Whether on trans struggle, immigrant rights, racial justice, or women’s liberation, Textual Activism surprises us repeatedly with insights into Judaism in direct relationship to contemporary questions of identity, justice and acceptance. In the same way that R. Moskowitz’s teachings reveal something new hiding within our tradition, trans and non-binary people offer the rest of us the challenge to question our own identities. What an ideal invitation for the month of Elul. If gender identity, something that once seemed so obvious and binary, is now an open question, what else are we taking for granted, are we oblivious to, do we erroneously consider complete? What has become deadened in us, asleep to truth? What is hidden, waiting to be seen? What possibilities have we neglected or shut off into binaries, possibilities we can perceive now with new eyes if only we have the courage to look?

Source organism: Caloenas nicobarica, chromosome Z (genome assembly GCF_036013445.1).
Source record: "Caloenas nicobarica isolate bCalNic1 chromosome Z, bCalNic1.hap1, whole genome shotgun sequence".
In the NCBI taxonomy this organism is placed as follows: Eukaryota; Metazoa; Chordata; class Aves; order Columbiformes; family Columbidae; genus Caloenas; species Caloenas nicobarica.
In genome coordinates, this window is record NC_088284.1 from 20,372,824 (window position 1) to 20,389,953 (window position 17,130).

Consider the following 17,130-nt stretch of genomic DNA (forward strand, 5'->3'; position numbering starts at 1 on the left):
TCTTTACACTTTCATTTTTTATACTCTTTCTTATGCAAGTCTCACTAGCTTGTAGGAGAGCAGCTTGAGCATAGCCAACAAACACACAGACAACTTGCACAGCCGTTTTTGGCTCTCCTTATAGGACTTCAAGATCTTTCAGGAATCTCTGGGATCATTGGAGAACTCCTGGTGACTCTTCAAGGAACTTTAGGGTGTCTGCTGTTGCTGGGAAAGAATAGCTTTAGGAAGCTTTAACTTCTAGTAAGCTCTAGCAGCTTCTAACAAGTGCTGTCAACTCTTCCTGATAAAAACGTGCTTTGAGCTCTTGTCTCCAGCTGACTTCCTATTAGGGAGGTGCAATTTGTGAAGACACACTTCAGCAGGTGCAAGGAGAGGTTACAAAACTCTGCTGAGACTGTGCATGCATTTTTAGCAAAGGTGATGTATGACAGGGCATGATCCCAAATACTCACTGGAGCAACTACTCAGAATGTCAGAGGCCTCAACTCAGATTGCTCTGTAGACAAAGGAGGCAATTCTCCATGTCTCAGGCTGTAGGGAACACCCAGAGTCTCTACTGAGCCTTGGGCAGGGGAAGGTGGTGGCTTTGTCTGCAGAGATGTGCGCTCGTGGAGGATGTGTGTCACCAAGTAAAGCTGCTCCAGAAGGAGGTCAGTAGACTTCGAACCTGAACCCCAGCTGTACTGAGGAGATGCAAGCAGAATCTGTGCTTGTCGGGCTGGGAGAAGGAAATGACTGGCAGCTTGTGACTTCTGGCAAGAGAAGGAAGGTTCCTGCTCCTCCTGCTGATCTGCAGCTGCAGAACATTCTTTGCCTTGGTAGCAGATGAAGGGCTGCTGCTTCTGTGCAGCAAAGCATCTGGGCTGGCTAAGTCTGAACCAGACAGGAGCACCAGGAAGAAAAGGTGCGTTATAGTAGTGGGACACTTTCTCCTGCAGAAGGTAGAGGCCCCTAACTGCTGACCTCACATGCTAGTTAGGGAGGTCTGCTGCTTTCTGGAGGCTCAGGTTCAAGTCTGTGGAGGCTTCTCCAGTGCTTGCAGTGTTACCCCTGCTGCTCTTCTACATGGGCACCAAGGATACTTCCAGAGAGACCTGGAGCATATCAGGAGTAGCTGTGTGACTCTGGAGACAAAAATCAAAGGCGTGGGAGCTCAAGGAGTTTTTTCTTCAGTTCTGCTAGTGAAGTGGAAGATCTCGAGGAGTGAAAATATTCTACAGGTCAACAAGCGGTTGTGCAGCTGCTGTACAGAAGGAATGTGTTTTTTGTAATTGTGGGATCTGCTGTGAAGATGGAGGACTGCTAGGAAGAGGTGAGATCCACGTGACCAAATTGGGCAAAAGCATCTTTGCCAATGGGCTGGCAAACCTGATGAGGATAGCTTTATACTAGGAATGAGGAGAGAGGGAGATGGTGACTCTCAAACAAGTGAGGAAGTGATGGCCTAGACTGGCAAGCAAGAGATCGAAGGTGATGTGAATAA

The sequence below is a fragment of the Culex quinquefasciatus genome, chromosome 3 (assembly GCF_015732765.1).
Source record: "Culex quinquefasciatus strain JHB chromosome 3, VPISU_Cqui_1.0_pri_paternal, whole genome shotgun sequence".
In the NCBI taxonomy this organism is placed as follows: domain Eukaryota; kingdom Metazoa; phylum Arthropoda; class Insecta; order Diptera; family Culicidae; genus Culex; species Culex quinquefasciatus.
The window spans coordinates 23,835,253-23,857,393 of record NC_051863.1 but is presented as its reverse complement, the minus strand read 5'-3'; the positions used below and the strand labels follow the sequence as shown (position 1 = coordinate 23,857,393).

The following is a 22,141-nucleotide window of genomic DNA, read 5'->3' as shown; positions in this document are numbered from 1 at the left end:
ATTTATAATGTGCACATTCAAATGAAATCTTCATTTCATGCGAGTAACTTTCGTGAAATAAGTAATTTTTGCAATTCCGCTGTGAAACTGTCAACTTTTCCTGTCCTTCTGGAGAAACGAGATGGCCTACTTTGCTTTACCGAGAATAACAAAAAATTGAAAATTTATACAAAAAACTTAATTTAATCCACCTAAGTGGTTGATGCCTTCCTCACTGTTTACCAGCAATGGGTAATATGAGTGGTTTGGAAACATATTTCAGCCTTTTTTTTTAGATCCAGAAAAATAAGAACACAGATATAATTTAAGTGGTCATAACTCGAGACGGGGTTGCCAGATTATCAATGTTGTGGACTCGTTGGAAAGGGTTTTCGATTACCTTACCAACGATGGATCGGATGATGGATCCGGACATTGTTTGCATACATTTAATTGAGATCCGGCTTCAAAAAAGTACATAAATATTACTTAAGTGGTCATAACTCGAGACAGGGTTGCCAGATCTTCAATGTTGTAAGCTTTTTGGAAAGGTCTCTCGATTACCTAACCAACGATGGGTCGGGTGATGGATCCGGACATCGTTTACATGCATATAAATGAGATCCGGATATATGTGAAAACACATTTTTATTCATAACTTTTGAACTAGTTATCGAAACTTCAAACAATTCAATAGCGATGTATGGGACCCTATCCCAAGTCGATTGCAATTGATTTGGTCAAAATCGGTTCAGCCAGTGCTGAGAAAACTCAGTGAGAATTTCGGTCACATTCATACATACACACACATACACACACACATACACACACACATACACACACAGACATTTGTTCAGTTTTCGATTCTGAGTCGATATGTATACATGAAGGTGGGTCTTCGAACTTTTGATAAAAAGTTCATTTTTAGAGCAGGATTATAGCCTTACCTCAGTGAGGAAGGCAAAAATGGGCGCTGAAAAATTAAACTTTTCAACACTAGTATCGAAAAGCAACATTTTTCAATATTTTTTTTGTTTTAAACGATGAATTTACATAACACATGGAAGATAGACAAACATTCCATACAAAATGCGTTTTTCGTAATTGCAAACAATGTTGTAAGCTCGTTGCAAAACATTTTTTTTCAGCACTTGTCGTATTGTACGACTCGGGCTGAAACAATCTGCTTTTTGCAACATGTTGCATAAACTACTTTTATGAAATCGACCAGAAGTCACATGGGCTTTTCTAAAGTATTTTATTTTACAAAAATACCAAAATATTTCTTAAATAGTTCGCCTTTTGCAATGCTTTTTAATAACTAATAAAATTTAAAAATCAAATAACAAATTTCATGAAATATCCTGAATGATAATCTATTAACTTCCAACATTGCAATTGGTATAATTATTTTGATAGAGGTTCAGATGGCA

If we were to use the month of Elul in its fullness, perhaps what we’d find beneath the blank page–buried hurts, old shames, spurned longings, neglected silences, shelved doubts –are just what we need to prepare us for our Beloved One. Just as I was entranced by the Yes & Know books as a child, perhaps if we could find the courage to say yes to even one of those hidden shapes asking to be seen, we could know ourselves more wholly, entering our Holy Days in greater truth, ready to be healed. This is what R’ Moskowitz’s book offers us—a fresh way into our tradition, a way to look at ourselves and our world from a totally new perspective of Torah.